DFS was used to investigate ZnO(0001)-ZnO(000\(\bar 1\)) interaction as a function of azimuthal orientation in saturated aqueous solution29. Figure 2a shows a typical force versus distance curve, and the force measurement process is shown in Supplementary Movie 1. Point 1 to 2 presents the approach process, in which the ZnO(0001) AFM tip was pushed to contact the ZnO(000\(\bar 1\)) substrate via a fixed approaching rate. During tip approach a jump-to-contact event was always evident (point 2–3 in Fig. 2a), indicating the presence of an attractive force gradient exceeding the cantilever stiffness (~ 0.2 nN nm−1). Then the tip was pushed further to contact the substrate from point 3–4 until the contact ramp. A maximum loading force of 5 nN was applied with a dwell time of 2 s to stabilize the interaction. Tip retraction was performed (point 4–5) via different loading rates and was always terminated by a larger jump-from-contact event (point 5–6) consistent with strong attractive interaction. To estimate the equilibrium rupture force (f eq ), sets of force curves at five different pulling rates were collected and f eq at each azimuthal orientation was obtained by fitting the data to the multiple bond model of Friddle et al.29.

Fig. 2
figure 2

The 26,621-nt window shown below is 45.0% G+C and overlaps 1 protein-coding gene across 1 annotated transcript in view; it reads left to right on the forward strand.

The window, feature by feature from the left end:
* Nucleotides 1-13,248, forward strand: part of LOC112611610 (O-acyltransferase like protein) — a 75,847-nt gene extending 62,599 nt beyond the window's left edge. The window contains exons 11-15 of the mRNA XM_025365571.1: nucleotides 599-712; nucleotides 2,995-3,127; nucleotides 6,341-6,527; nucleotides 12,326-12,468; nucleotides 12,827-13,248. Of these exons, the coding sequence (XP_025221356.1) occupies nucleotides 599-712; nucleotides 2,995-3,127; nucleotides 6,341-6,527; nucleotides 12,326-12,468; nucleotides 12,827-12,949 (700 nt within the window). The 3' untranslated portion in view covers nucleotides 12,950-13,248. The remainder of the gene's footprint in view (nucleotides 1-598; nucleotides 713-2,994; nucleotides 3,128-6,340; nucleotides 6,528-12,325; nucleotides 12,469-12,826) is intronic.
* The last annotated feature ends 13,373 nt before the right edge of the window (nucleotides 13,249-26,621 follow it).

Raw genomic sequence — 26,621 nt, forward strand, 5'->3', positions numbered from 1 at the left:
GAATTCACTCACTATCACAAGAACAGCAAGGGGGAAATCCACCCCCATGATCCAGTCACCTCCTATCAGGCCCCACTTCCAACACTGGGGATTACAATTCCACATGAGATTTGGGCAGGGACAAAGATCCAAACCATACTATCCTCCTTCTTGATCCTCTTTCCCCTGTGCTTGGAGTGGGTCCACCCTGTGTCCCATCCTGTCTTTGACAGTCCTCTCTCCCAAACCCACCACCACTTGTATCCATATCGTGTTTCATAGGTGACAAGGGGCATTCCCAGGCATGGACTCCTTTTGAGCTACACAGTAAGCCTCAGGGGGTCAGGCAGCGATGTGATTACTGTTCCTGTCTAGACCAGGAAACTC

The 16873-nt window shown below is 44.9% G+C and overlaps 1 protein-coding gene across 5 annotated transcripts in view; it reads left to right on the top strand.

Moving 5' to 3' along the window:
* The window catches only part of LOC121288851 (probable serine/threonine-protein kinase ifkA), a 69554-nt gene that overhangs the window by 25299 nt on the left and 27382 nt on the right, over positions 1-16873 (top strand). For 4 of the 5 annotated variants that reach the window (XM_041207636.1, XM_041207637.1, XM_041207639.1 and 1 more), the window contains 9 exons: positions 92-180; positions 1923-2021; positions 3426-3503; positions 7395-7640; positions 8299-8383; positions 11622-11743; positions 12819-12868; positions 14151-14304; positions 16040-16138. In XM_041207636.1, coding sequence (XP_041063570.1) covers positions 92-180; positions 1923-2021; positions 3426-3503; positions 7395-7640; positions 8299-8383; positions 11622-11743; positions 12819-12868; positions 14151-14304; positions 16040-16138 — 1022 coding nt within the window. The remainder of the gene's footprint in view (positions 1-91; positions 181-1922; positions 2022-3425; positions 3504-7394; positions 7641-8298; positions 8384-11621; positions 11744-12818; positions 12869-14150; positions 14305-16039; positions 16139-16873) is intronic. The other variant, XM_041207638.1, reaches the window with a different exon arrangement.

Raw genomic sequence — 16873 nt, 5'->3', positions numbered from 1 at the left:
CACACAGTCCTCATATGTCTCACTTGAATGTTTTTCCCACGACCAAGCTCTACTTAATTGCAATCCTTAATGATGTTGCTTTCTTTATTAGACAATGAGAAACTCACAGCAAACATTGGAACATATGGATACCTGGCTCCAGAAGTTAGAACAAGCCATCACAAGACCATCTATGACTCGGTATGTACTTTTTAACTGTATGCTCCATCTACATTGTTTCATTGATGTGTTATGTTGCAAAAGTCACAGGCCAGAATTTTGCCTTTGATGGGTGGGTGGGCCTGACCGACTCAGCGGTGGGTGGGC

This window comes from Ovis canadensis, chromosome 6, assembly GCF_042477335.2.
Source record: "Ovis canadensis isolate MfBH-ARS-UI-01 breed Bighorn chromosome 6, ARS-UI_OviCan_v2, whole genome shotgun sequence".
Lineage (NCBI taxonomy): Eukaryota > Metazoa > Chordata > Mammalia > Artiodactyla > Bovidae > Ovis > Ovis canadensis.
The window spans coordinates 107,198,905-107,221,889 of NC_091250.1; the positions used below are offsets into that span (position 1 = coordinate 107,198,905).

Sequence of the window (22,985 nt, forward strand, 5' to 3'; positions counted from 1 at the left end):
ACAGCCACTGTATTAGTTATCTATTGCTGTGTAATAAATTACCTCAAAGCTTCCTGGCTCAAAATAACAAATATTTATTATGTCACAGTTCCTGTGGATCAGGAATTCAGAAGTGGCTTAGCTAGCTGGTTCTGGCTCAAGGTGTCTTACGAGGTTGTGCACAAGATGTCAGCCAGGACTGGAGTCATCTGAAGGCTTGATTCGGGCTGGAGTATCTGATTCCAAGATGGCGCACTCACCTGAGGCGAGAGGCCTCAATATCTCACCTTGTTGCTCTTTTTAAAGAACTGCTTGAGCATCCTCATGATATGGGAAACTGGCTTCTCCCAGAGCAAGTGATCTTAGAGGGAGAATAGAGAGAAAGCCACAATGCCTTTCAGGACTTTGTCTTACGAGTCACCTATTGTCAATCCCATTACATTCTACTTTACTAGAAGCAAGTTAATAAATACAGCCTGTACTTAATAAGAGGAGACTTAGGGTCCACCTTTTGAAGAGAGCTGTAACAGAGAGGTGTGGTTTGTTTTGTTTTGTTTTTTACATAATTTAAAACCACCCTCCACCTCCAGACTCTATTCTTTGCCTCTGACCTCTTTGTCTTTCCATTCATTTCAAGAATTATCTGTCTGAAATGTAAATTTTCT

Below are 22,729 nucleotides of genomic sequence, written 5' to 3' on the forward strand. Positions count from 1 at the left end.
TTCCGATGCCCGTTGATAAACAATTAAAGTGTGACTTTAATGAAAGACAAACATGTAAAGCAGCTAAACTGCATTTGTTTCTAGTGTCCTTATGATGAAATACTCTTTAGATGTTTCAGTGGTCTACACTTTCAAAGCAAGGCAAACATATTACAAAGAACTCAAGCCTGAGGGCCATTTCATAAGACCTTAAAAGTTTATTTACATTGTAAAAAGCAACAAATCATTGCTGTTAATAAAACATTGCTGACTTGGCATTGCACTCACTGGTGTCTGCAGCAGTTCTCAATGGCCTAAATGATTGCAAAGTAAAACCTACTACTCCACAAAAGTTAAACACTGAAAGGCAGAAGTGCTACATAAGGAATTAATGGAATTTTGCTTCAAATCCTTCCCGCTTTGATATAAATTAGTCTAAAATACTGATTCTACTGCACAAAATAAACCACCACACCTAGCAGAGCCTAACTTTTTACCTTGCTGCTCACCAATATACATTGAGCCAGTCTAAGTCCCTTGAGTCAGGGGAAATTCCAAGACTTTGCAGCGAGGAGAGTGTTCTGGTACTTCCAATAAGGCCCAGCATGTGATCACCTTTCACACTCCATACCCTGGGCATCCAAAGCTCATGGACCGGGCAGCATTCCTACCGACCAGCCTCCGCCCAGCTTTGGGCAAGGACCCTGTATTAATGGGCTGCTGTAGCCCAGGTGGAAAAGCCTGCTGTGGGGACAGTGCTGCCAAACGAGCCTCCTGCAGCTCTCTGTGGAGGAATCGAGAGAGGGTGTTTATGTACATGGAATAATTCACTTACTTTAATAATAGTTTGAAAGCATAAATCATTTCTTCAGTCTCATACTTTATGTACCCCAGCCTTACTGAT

Face-specific interaction force measurements. a Representative force curves for ZnO(0001)-ZnO(000\(\bar 1\)) interaction in saturated aqueous solution. Point 1–2 presents the approach process until the jump-to-contact happened (point 2–3); then further push the tip to contact the substrate from point 3–4; after a short time to stabilize the interaction, tip retraction was performed (point 4–5) until a jump-from-contact happened (point 5–6). b Direction-specific interaction forces at different azimuthal orientation for ZnO(0001)-ZnO(000\(\bar 1\)) and ZnO(0001)-SiO2/Si and different loading rates for ZnO(0001)–ZnO(000\(\bar 1\)). c Data fitting for the different loading rates at each azimuthal orientation from 0° to 60° to obtain the equilibrium rupture force. Error bars in b and c represent the s.e. (n = 25). d Rupture forces at different azimuthal orientation after fitting using the multiple bond model developed by Friddle et al.29; Error bars derived from the fitting of the multiple bond model. Inset illustrates corresponding structure relationships between the tip and substrate crystals at selected azimuthal orientations (0°, 30°, 60°, and 90°)